As steak lovers know, a mediocre piece of meat is incredibly uninspiring and disappointing. Struggling to cut and chew each bite after hoping for a delicious steak isn’t easy. While we should be grateful to even have food, steak lovers naturally strive for a great meal each and every time. Among the many methods of improving a steak are dry aging, wet aging, tenderizers, enzymes, and more. These methods all help to some degree, but dry aging seems to be the favorite at the moment. However, there is another method called dry brining that’s gaining popularity because of how simple, cheap, and effective it is.
Why Aging Beef Works so Well
The process of dry aging helps break the meat down by own enzymes. Furthermore, the process of enzymatic predigestion helps to concentrate the flavor, improve the texture, and break down the collagen. It is a process that typically lasts anywhere from 2 to 6 weeks. Some people experiment with longer times for an even bolder flavor. However, this can backfire with a little too much funkiness for some palates.
Keeping the aging process in the 2-6 week range is a safer way to prevent any potential off-putting flavor. Without a doubt, there will be a vast improvement if you know what you’re doing. Aging meat has been something that’s been utilized for thousands of years, but has recently gained momentum. As a result, restaurants and supermarkets all around the world now offer dry-aged cuts of beef.
Dry aging steak has the ability to turn cheap cuts of beef into good quality, and good cuts into great quality. However, there is one drawback of this method. It is time consuming and there’s a learning curve for those that want to try it at home. It requires proper temperature and moisture conditions to be done safely. Which means it’s probably best to leave it to the experts if you want a consistent product without having to possibly dump it out.
Another issue with this method is that it is necessary to trim the outside after the process is finished. As a result, the yield decreases considerably depending on the aging range. Hence, the higher price for dry aged beef. Despite this, aged steaks are selling very well all around the world because of the superior product it produces. Many places like to utilize wet-aging for beef as well.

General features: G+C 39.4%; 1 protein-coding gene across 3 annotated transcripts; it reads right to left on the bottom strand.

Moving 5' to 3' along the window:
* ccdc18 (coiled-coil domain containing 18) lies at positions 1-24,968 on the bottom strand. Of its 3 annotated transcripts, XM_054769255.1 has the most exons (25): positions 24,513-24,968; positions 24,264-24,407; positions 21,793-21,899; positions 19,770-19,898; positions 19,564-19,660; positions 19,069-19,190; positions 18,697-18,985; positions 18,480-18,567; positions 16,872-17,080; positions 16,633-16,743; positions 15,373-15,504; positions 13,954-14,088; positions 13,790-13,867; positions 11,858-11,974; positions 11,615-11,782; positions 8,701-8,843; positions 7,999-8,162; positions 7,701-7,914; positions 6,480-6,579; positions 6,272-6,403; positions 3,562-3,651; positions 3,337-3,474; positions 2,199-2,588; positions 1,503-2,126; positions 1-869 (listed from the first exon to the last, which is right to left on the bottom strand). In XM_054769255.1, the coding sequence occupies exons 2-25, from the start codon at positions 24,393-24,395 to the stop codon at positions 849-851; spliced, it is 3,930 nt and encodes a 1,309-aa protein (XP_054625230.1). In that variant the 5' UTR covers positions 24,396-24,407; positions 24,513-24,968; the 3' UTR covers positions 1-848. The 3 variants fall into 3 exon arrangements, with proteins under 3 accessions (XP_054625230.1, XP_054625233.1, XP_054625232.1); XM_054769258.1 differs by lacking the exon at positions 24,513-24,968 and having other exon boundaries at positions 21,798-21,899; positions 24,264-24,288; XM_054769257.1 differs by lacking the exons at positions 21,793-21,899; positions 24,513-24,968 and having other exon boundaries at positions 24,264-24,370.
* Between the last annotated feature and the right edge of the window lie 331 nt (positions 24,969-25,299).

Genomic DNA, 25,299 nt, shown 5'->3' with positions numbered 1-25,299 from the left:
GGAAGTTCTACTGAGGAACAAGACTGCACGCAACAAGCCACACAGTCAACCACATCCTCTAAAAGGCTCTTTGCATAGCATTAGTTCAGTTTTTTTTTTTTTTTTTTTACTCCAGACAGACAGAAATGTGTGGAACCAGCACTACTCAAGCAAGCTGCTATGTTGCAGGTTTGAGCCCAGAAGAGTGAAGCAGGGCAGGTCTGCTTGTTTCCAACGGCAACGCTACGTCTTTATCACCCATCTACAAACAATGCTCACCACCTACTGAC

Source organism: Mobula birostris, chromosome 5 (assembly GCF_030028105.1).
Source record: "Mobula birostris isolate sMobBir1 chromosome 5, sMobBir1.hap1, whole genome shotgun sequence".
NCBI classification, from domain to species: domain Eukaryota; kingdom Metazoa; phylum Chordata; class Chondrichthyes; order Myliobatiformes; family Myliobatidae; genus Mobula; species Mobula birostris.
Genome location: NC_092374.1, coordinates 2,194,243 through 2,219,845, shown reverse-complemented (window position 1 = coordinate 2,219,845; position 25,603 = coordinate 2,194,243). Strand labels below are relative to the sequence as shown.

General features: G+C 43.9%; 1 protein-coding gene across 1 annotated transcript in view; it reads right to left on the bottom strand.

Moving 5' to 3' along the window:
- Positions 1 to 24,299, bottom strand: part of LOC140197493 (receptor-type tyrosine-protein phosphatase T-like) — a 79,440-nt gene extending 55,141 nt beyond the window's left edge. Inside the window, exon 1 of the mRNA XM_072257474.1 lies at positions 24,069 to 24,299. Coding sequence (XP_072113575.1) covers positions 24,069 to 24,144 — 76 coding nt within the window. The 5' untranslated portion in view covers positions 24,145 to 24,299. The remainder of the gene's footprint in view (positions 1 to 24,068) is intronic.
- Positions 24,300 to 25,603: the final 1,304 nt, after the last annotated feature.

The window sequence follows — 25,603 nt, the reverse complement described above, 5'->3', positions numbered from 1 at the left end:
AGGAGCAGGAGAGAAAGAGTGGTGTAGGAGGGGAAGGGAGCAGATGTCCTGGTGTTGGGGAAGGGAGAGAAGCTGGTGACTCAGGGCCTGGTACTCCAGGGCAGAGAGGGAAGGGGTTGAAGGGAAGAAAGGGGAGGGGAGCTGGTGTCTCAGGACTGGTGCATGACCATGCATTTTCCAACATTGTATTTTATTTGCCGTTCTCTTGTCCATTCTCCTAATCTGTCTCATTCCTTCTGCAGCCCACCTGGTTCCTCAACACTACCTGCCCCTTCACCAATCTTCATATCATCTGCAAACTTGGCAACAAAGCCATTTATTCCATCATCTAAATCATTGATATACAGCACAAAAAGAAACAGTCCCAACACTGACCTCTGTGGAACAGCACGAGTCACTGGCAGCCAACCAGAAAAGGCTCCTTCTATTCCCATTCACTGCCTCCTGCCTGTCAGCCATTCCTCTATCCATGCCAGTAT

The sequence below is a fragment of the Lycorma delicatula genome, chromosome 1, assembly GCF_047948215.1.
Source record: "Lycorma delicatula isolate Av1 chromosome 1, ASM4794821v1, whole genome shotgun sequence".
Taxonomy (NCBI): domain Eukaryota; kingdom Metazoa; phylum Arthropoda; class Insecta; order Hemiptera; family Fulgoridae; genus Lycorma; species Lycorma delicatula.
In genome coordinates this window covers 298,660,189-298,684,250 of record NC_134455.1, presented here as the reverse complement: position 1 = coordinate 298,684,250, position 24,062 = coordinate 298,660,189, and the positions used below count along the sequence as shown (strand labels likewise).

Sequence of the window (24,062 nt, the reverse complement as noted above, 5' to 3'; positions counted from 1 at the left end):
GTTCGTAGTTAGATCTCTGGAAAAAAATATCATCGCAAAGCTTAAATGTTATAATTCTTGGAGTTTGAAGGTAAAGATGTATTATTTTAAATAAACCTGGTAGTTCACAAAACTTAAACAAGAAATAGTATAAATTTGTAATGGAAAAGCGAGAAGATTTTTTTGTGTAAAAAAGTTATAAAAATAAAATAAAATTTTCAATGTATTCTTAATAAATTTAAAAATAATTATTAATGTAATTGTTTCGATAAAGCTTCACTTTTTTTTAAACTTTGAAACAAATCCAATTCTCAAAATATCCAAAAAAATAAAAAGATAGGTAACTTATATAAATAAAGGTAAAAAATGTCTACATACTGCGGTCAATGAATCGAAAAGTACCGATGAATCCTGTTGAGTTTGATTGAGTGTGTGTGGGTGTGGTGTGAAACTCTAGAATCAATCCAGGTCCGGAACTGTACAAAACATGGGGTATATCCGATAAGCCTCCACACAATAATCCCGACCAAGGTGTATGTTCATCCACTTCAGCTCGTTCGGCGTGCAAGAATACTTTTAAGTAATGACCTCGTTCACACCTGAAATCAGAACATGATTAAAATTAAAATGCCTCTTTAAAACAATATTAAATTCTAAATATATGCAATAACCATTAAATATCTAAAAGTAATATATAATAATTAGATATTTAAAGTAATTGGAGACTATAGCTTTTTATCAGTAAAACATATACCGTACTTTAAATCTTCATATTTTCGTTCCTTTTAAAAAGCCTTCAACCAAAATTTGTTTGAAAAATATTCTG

The Simplicity & Effectiveness of Dry-Brining
Dry brining is another ancient method that’s been revived in recent times. Part of the allure is its incredible simplicity. In addition, it is virtually free of any costs or need for materials and takes very little time. It is even possible to dry brine a steak that’s already been aged for a highly concentrated product. With dry brining, the yield doesn’t decrease unless it is left for too long. Timing is everything with this method.
Dry brining is done by simply salting both sides of a steak like is normally done and letting it sit for an amount of time. Some add around 20-30% more salt than what is normally added right before cooking a steak. It may be advantageous to use a decent quality sea salt as opposed to cheap table salt. As stated above, timing is absolutely everything when it comes to this method.
What is the Ideal time for a Dry-Brine?
With dry brining, results will backfire if left for too long. First, you salt both sides of your steak as mentioned above. The key is to not go too heavy or too light on the salt. Next, leave it in the fridge for around 12-20 hours. This is usually the range of time that produces the most consistent results. The rack or tray needs to allow the steak to be exposed to some air on the bottom side.
Experiments of two or more days have yielded horrific results at times. Yet, when done correctly, people feel that dry brining improves the steak to a surprising degree. However, don’t expect miracles from this method. It will not break down collagen and improve the texture like good aging processes can. Nevertheless, the salt penetrating the meat for an extended period can make it juicier, more flavorful, and more tender.
There are some places online saying that a longer dry brine will promote the same results. This hasn’t been the case with many people that have tried it for themselves. Keeping it for too long makes it chewier, stiffer, and decreases the yield. The steak will actually be worse than the original if you leave it for too long. Even at the 24-30 hour mark is sometimes too long and the beef will begin to toughen. Give it a try and you may be pleasantly surprised if executed properly. Bon appetite!